Why We Need To Train Our Leaders

T here’s something fundamentally wrong with the way that we teach leadership. In the business world today leadership is failing. According to numerous surveys worldwide, approximately 11% of employees in the
10 Jun 2017 11:00
Why We Need To Train Our Leaders

T here’s something fundamentally wrong with the way that we teach leadership.

In the business world today leadership is failing.

According to numerous surveys worldwide, approximately 11% of employees in the workforce are not just unhappy but are truly miserable coming to work.

Research by the Australasian Leadership Institute shows that in Fiji only 8% of all Managers are rated as excellent leaders that leaves a massive 92% of all Managers who are falling short.

This is a major issue for the economy as businesses with unmotivated employees do not produce as much work as motivated employees which leads to lost productivity and ultimately lost profits.

This lack of quality leaders is not due to a lack of information.

There are over 50,000 books on leadership published worldwide each and every year. Information about how to be a great leader is everywhere for everyone to access.

The issue of poor leadership is the result of how we teach our leaders both academically and in the workforce.

In the workforce the typical career path of a leader is as follows. A company is looking for a new leader.

They turn to someone who is a star performer, who has demonstrated strong technical skills, has good knowledge and possesses a certain amount of common sense.

This person is then placed in a role that is very different to the one in which they have excelled.

No longer are they just responsible for their own performance but now they are responsible for a team of people, many of whom have different personalities and work ethics to that of their new Manager.


Manager’s role

The Manager’s role is one that many people are unprepared for and despite their best efforts they at best end up as good leaders but very rarely excellent leaders and quite often are seen as poor leaders by their staff.

Academically it’s worse because on several occasions leadership courses are taught by people who have little or no experience of leadership in the business world.

I know from many years practical experience that there’s a big difference between leadership in the classroom and  leadership that is required in the workplace.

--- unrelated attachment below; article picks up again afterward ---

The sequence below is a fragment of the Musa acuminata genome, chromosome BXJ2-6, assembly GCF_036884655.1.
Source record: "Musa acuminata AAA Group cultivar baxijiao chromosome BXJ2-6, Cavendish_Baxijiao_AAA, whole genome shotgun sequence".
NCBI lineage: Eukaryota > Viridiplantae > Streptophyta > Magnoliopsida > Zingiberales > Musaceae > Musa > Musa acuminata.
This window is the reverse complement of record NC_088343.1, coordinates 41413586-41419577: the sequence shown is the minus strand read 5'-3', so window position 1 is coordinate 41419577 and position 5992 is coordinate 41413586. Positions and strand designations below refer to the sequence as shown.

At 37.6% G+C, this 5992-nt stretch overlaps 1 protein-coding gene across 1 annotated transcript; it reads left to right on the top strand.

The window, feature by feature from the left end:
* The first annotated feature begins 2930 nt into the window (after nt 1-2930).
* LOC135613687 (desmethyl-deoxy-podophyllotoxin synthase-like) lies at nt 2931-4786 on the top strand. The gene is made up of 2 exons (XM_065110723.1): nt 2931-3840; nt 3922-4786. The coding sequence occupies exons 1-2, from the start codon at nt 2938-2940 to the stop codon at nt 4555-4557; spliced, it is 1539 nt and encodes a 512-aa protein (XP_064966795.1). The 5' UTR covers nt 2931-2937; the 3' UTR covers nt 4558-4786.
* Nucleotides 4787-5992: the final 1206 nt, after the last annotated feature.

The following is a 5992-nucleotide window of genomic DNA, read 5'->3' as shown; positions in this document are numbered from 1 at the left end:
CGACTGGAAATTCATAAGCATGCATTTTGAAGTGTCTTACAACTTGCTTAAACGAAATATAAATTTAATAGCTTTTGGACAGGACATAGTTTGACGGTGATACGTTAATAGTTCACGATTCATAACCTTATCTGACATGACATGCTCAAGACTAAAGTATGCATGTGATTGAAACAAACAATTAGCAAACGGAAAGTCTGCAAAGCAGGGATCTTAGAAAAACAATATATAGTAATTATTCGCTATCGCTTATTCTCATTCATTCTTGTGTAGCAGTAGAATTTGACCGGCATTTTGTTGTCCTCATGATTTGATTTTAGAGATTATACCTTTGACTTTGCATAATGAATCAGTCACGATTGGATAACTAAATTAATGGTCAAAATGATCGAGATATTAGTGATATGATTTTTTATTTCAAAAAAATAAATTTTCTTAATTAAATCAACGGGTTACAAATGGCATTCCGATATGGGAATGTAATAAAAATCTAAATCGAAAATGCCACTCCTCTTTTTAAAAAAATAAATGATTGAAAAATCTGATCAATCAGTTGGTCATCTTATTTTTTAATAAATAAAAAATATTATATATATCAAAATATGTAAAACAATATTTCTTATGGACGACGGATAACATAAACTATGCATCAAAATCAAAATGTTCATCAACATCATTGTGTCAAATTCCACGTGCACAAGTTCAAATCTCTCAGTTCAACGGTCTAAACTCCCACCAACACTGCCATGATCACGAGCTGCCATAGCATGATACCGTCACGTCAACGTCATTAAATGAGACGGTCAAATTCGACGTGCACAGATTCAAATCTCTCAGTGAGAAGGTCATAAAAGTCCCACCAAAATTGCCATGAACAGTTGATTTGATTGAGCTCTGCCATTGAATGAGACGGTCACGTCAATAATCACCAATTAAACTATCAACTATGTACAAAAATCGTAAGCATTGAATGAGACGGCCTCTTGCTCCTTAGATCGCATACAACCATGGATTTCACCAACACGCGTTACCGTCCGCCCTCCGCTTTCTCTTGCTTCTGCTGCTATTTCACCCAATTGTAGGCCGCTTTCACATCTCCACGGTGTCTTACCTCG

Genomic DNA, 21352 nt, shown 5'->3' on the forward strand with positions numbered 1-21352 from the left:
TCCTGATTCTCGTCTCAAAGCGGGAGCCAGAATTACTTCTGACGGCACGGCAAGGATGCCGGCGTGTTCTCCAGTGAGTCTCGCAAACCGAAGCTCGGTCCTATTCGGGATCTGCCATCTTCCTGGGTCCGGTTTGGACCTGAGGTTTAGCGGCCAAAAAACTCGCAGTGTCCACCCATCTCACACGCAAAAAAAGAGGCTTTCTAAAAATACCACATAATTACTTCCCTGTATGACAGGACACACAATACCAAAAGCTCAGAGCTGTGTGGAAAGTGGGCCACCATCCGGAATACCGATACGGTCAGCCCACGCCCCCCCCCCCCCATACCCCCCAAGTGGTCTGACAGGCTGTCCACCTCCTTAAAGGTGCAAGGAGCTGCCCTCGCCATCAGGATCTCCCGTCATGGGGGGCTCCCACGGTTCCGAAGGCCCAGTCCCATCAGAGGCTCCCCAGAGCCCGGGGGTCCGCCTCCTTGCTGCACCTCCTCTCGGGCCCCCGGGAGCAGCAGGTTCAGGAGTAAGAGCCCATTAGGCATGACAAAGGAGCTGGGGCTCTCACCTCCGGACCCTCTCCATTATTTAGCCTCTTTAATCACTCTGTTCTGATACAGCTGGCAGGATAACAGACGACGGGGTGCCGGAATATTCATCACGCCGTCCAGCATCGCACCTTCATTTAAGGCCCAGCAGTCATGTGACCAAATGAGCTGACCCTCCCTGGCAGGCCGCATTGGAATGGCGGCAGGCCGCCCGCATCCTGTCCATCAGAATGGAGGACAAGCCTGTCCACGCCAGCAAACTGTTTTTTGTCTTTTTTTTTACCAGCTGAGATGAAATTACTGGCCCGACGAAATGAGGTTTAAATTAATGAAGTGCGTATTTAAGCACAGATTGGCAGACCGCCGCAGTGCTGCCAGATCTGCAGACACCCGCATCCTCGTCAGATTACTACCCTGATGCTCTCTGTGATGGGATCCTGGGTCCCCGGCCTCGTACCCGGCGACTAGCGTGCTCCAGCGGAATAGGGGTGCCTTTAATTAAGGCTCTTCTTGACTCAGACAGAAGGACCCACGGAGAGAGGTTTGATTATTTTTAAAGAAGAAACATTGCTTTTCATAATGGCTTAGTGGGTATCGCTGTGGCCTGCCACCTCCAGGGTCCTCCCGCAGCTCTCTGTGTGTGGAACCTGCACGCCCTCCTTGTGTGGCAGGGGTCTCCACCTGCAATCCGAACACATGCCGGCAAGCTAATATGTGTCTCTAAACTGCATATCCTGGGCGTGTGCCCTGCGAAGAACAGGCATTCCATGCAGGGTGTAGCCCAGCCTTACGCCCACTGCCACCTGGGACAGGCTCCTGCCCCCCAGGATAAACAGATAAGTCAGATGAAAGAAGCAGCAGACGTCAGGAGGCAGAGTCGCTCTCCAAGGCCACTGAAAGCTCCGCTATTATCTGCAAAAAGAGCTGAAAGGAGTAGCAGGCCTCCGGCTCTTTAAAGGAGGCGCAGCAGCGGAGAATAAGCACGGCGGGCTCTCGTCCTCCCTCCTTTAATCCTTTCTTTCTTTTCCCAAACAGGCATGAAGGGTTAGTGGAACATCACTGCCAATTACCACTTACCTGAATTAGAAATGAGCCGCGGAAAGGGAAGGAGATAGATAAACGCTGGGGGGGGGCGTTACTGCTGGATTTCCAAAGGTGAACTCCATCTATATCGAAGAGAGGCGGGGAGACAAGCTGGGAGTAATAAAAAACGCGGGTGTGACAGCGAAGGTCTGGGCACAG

Leadership is too often taught as a series of steps and procedures for people to follow yet there are so many variables.

Leadership needs to be more adaptive and leaders need to be able to deal with many different personalities, differing motivations and an almost unlimited number of different situations.

People often make the mistake of training leaders in the same way they train other skills but leadership has so many variables it requires a different approach.


Leadership in Rugby

I find the best way to describe this difference is to compare it to rugby.

When I lived in the United Kingdom,  to be completely honest I didn’t like Rugby.

I went to see a game once and it was a series of scrums, followed by the ball being kicked out and then line outs followed by more scrums and kicking, all set plays and little to no action.

When I came down to this corner of the world I watched the super rugby teams and the flying Fijians and what I saw was a completely different game.

It still had the same rules but the players had a very different approach.

The players ran with the ball, they passed fast and accurately, the players off-loaded the ball in the tackle. It was a much more improved style of play and as a result a lot more tries were scored.

I recall talking to a coach afterwards and I asked him about the training rugby players received and the differences in approach between the northern hemisphere and Southern Hemisphere teams.

He told me the difference was that in the northern hemisphere the players were taught rugby skills yet in the Southern Hemisphere players were not just taught rugby skills but also how to think and make quick decisions on the rugby field.

This allowed them to make the right decisions at the right time and therefore become far more effective.

I believe we need to take this  same approach  when looking at leadership and the training required to create highly effective leaders.

Leadership is more than a set of skills, leadership is a way of thinking, an attitude.

Leadership training is broken, not just in Fiji but worldwide and now is the time to change.


Teach leaders the right way

If we want to put an end to people being miserable at work, if we want people to feel inspired and motivated then we need to start teaching leaders the right way.

It’s time to provide Leaders with a range of leadership techniques and develop the attitude that allows them to use the right skills at the right time in the right circumstances.

In Rugby skills are irrelevant unless you have the knowledge of how and when you use the skills, and off-loading the ball at the right time can be the difference between winning  and losing.

The same can be said about Leadership in business, skills combined with knowledge can make a huge difference to your organisation and the people within that organisation.

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